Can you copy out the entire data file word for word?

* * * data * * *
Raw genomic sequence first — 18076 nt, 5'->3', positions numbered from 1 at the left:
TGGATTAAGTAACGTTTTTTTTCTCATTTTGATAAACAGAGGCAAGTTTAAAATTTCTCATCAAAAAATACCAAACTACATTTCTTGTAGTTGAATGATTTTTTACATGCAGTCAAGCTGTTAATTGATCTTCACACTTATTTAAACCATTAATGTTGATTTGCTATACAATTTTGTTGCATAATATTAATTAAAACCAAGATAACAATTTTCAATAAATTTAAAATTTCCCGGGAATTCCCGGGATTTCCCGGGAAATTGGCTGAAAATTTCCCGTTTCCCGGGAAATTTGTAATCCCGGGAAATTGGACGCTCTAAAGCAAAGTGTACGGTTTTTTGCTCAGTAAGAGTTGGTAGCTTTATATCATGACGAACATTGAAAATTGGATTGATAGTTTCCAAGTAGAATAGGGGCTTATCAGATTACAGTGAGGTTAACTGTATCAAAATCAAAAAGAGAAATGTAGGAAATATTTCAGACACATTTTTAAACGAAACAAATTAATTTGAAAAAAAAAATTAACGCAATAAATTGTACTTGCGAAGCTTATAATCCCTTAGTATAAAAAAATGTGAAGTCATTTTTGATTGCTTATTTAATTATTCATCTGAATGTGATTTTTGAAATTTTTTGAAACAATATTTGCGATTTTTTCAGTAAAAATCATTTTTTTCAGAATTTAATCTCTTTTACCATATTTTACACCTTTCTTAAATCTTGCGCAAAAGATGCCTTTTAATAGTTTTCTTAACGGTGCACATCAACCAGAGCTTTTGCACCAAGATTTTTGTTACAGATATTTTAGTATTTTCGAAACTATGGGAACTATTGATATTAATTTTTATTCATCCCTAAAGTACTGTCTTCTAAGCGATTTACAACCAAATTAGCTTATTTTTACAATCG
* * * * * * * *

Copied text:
Raw genomic sequence first — 18076 nt, 5'->3', positions numbered from 1 at the left:
TGGATTAAGTAACGTTTTTTTTCTCATTTTGATAAACAGAGGCAAGTTTAAAATTTCTCATCAAAAAATACCAAACTACATTTCTTGTAGTTGAATGATTTTTTACATGCAGTCAAGCTGTTAATTGATCTTCACACTTATTTAAACCATTAATGTTGATTTGCTATACAATTTTGTTGCATAATATTAATTAAAACCAAGATAACAATTTTCAATAAATTTAAAATTTCCCGGGAATTCCCGGGATTTCCCGGGAAATTGGCTGAAAATTTCCCGTTTCCCGGGAAATTTGTAATCCCGGGAAATTGGACGCTCTAAAGCAAAGTGTACGGTTTTTTGCTCAGTAAGAGTTGGTAGCTTTATATCATGACGAACATTGAAAATTGGATTGATAGTTTCCAAGTAGAATAGGGGCTTATCAGATTACAGTGAGGTTAACTGTATCAAAATCAAAAAGAGAAATGTAGGAAATATTTCAGACACATTTTTAAACGAAACAAATTAATTTGAAAAAAAAAATTAACGCAATAAATTGTACTTGCGAAGCTTATAATCCCTTAGTATAAAAAAATGTGAAGTCATTTTTGATTGCTTATTTAATTATTCATCTGAATGTGATTTTTGAAATTTTTTGAAACAATATTTGCGATTTTTTCAGTAAAAATCATTTTTTTCAGAATTTAATCTCTTTTACCATATTTTACACCTTTCTTAAATCTTGCGCAAAAGATGCCTTTTAATAGTTTTCTTAACGGTGCACATCAACCAGAGCTTTTGCACCAAGATTTTTGTTACAGATATTTTAGTATTTTCGAAACTATGGGAACTATTGATATTAATTTTTATTCATCCCTAAAGTACTGTCTTCTAAGCGATTTACAACCAAATTAGCTTATTTTTACAATCG